Red Sox fans react to David Ortiz's two-run home run in Game 2 of the World Series last week at Fenway Park. Credit: Getty Images
Boston sports fans were in a similar position to the one they’re in today just a few years back. In June of 2010, the Celtics were coming off a thrilling Game 5 victory over the arch-rival Lakers, and owned a 3-2 series lead in the NBA Finals. There were whispers of a parade and the Auerbach-style cigars were on stand-by, ready to be lit. Unfortunately for Boston fans, the Celtics were throttled in Game 6 in L.A. and the fatigued bunch let a lead crumble in the second half of Game 7 at the Staples Center. Lesson learned. Don’t get ahead of yourself.
There’s more reason for optimism in this current Red Sox scenario, however. First, both Games 6 and 7 are in Boston. Second, the Red Sox have looked like the superior team in this series nearly the whole way. In fact, many have already made the case that the series should already be over considering Game 3 ended in questionable fashion, with Jarrod Saltalamacchia tagging Allen Craig at home but not getting the call thanks to the lengthy legs of Will Middlebrooks.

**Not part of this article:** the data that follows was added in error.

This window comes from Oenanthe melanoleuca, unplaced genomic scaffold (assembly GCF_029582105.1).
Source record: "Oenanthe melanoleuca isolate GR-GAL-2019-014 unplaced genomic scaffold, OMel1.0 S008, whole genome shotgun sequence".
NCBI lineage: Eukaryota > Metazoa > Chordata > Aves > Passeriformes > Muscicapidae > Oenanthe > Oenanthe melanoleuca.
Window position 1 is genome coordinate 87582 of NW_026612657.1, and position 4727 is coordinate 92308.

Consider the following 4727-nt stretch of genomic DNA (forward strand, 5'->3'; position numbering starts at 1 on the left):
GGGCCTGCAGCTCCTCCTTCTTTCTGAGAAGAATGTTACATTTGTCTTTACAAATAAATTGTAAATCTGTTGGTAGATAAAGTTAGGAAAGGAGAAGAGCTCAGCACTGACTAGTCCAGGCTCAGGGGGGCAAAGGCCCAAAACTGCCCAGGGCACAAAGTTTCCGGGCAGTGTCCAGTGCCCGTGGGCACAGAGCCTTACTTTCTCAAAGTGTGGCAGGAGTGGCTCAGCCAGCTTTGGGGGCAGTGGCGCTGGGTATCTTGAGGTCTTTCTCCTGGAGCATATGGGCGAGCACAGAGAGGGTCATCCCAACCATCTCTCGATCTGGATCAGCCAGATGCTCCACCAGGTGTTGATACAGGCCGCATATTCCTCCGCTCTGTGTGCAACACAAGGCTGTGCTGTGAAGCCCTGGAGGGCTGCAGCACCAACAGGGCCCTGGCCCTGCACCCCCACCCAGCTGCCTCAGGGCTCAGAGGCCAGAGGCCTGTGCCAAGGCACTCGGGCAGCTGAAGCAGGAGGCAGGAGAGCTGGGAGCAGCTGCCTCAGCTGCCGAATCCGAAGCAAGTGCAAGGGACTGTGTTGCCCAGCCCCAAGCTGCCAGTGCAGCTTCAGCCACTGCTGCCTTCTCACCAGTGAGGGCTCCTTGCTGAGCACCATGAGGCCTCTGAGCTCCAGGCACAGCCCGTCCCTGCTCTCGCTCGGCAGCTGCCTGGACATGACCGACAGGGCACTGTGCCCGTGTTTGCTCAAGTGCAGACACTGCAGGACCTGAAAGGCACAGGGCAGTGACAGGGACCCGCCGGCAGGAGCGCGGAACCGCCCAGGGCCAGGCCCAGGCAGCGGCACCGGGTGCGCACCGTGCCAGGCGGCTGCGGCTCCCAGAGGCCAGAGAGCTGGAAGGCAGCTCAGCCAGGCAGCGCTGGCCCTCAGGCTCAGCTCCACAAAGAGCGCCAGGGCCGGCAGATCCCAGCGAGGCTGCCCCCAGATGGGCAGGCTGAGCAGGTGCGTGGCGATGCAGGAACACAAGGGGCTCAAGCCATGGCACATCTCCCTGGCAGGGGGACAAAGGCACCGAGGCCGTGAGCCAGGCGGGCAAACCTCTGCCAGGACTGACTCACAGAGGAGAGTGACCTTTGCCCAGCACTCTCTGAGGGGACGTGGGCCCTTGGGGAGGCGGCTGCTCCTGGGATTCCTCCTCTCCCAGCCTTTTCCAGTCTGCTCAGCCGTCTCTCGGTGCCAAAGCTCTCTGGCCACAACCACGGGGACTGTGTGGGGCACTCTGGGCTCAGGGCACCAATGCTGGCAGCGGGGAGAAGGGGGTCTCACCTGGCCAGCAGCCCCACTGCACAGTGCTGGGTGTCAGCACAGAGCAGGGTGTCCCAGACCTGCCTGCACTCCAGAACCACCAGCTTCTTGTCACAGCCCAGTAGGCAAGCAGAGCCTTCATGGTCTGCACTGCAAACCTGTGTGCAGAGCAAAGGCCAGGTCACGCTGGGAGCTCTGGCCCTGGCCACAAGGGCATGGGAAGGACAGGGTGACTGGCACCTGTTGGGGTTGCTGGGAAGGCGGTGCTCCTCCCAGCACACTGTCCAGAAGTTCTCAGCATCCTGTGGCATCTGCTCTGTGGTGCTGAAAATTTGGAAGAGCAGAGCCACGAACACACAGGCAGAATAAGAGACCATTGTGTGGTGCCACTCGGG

The Red Sox are, of course, playing things close to the vest given that the Cardinals have already won two games in a row in this series and have proven capable of winning at Fenway Park. “Provided we win one more,” Red Sox manager John Farrell said after Monday’s Game 5 victory about the excitement of being so close to a World Series crown. “The fact is we’re going home. Going back to a place that our guys love to play in, in front of our fans. This atmosphere in (St. Louis), these three games have been phenomenal. We know it’s going to be equal to that, if not better (at Fenway). And we’re excited about going home in the position we are.”
According to CBS Sports, the previous 62 times a World Series has been at 3-2, the team with the lead has won 66.1 percent of the time (41-of-62). Those are pretty good odds. But counting fried chickens (and beer) before they hatch (or are cracked) is something Boston fans have been taught not to do. The payoff is always sweeter with patience.